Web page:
Translated from the French
Why have you chosen to run for the presidency of the Commission, having become the leader of the Socialists in the European elections of May 2014?
The purpose of my candidacy is trying to put Europe back on the right track. Recent developments concern me a lot: We are seeing increasing distrust between citizens and institutions, whether national or European. This discomfort is related to the situation in Europe. People have the feeling that Europe is not fair and that it makes promises that are not kept. I am stepping up to help reconcile the European idea with the citizens' expectations.
What would be the outline of your programme?
We need a combination of sustainable fiscal discipline and an economic stimulus project through strategic investments, as well as fighting against youth unemployment. This will not be done by Europe alone - I am aware, for example, that there will be no fully integrated fiscal policy in the foreseeable future. But we could introduce the principle that taxes are paid where the income is earned. Such a European rule would generate new revenue for states.
What do you think should be the role of the European institutions?
I support the idea of many, including Angela Merkel, that the European Commission should be placed at the executive centre. In that case, the European Parliament would have to control it. Every decision needs parliamentary legitimacy. Whenever you give competences to the Commission, competences for the Parliament have to follow. Each measure decided for the euro area must also be approved by the European Parliament. It is also necessary that the Commission, who has the monopoly of initiative, is democratically legitimised. That is why I am running for this position.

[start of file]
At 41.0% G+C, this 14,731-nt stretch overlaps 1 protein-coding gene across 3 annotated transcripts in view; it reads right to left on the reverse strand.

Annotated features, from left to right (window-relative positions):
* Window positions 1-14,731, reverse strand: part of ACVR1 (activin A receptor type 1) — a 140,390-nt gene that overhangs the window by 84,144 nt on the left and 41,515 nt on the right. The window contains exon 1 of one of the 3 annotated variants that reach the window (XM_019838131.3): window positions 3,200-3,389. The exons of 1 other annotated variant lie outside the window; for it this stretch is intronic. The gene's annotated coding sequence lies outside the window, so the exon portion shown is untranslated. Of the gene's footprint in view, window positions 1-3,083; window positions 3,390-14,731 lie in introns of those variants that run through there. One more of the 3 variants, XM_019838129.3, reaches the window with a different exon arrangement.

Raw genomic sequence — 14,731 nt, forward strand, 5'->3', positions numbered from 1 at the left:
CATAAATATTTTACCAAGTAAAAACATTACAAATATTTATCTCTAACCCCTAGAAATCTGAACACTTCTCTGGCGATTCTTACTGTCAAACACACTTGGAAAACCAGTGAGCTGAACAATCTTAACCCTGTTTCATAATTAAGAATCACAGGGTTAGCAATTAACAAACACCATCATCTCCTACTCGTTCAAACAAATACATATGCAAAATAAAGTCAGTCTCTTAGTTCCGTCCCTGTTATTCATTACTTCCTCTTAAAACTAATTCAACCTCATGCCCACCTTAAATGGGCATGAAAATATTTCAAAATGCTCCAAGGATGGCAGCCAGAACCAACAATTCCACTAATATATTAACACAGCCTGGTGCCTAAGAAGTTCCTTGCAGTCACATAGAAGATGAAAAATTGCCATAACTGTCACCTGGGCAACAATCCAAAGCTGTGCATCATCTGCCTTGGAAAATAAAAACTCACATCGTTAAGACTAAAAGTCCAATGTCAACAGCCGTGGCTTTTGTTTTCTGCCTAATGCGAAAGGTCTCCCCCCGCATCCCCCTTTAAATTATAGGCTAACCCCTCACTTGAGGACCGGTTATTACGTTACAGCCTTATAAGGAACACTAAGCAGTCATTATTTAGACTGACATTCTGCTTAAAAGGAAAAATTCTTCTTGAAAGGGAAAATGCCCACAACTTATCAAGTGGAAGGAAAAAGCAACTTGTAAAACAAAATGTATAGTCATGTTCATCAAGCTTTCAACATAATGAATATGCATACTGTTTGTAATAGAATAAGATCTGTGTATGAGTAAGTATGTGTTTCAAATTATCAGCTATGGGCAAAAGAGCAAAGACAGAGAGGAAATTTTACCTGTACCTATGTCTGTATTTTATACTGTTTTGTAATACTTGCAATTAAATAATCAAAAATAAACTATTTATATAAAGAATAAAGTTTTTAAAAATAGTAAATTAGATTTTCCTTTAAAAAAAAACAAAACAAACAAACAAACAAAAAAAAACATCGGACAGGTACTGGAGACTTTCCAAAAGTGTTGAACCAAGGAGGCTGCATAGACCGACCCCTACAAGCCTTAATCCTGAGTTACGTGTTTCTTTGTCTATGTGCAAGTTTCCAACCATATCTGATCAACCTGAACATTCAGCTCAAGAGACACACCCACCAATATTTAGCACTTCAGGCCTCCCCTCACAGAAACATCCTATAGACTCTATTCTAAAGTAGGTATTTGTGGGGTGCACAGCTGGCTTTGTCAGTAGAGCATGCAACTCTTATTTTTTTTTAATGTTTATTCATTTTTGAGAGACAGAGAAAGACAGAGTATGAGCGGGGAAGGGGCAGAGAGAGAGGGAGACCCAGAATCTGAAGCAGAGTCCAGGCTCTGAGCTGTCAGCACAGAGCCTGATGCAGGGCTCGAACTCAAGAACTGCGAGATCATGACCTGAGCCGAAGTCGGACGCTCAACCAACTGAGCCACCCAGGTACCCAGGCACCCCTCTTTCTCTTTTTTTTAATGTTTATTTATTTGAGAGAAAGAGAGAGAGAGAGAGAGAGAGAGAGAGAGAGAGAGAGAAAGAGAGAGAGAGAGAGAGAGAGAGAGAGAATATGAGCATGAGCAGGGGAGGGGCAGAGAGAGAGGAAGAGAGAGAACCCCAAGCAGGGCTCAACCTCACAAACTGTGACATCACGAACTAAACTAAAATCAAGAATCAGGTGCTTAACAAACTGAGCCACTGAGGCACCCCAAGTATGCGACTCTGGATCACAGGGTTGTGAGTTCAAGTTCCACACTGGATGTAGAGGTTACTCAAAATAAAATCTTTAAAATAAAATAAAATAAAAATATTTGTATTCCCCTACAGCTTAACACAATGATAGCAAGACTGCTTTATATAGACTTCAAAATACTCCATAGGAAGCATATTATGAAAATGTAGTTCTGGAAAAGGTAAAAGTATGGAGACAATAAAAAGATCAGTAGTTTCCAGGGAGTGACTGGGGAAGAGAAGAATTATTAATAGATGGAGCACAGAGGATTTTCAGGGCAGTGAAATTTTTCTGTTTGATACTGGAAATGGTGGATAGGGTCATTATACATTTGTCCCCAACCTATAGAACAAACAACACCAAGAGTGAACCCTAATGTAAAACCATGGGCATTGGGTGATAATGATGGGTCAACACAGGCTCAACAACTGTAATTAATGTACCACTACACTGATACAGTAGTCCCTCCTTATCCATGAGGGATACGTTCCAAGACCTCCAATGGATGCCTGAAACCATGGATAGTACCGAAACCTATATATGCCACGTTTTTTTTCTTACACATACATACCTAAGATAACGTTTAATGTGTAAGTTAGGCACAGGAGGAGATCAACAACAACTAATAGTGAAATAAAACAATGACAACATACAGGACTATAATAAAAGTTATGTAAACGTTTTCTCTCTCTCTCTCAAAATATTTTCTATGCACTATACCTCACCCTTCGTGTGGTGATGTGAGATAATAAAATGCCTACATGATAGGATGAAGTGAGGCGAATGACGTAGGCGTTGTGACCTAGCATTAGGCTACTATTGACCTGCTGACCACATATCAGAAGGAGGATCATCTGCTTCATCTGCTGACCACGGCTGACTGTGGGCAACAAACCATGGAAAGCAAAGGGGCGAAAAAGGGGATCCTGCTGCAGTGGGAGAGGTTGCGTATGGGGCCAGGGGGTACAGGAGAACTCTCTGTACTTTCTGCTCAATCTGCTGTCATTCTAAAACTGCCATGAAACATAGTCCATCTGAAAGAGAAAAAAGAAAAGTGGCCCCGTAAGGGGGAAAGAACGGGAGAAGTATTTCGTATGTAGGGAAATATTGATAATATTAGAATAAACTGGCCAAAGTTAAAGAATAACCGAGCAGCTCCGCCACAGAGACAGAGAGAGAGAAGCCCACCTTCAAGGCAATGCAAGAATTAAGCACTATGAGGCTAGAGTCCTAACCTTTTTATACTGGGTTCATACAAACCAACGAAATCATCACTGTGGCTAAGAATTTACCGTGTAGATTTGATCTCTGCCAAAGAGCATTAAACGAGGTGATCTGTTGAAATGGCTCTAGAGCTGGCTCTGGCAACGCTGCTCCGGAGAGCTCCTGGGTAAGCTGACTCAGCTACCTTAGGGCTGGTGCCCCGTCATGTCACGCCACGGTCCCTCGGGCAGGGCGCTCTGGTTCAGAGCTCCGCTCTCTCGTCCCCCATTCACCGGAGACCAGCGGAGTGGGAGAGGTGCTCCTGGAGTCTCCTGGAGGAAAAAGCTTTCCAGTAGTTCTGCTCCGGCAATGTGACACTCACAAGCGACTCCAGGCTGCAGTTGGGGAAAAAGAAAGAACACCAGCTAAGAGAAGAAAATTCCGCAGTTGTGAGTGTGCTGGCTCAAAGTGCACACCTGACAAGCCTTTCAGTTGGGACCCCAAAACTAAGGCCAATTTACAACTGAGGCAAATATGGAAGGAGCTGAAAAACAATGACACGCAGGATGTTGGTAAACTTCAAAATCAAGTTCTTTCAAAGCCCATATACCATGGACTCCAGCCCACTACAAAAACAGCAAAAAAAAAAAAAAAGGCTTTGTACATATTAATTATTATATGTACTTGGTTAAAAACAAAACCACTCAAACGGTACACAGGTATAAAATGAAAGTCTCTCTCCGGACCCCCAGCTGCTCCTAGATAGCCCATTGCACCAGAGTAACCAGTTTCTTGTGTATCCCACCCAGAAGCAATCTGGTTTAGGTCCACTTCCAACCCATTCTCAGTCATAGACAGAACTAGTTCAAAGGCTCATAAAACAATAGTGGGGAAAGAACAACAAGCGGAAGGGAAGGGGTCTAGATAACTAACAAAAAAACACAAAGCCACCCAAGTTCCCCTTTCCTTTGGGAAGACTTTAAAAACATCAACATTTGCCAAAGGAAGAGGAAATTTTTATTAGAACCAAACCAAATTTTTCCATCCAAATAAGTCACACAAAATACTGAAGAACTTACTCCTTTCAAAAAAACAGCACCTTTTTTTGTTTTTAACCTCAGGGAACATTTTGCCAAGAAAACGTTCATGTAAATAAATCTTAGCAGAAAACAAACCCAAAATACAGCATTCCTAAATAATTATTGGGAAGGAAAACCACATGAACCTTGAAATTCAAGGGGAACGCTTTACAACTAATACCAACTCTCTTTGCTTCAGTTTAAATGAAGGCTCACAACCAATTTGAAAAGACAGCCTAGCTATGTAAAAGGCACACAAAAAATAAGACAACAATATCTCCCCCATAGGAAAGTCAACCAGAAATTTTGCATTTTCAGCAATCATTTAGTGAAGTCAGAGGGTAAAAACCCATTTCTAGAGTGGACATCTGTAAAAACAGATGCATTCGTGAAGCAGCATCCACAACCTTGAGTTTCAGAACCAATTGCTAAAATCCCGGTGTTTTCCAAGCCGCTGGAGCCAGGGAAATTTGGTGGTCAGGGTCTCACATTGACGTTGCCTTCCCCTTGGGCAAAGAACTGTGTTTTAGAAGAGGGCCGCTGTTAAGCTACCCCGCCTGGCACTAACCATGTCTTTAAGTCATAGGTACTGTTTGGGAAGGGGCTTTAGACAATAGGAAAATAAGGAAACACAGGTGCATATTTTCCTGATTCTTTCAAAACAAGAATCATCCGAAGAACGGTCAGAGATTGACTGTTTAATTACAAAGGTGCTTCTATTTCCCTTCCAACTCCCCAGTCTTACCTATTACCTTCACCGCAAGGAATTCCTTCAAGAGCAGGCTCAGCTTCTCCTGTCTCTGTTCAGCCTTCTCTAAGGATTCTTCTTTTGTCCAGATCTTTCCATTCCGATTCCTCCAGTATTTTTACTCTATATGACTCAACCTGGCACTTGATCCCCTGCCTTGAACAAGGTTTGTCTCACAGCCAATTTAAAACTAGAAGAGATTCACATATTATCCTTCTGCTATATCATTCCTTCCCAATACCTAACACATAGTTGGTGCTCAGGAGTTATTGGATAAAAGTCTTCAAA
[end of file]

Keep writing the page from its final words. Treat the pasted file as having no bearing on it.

David Cameron has proposed repatriating certain powers to the states. Do you agree with this idea?
Europe should not do everything. I agree with the idea of repatriating certain powers. Water supply, for example, should be managed regionally, as well as local and regional transport. The closer the level of decision is to the citizens the better. In contrast, Europe needs instruments to act effectively, for example to fight against tax evasion. Agriculture, climate change, taxation, international trade, monetary relations, supervision of financial markets and Banking Union are areas where the capacity of a single state reaches its limits.
Are you, as François Hollande suggests, in favour of a euro area budget that could fund for example an unemployment insurance?
If such a budget existed, it should be integrated into the EU budget. This is who will fund this budget, while most states seek only to reduce their contribution.
Why are you trying to politicise the choice of President of the European Commission?
Major political forces need competition to compare their visions of Europe. The debate should not be reduced to a clash between pro- and anti-Europeans. We must offer a choice between a Europe of the centre-left and the centre-right, between a liberal and a socialist Europe to further its democratisation.
Full interview (in French)
On 6 November, Schulz was confirmed as the Party of European Socialists' (PES) ‘candidate designate’ for Commission President. In spite of earlier promises to organise a primary election, Martin Schulz, who is currently speaker of the EU Parliament, was the only candidate. Out of a total of 32 member parties in the PES, 19 supported him. Among the 13 parties who voted against him figures most notably the French Socialist party.
Comment on Schulz's election by Policy Network
© Le Monde.fr
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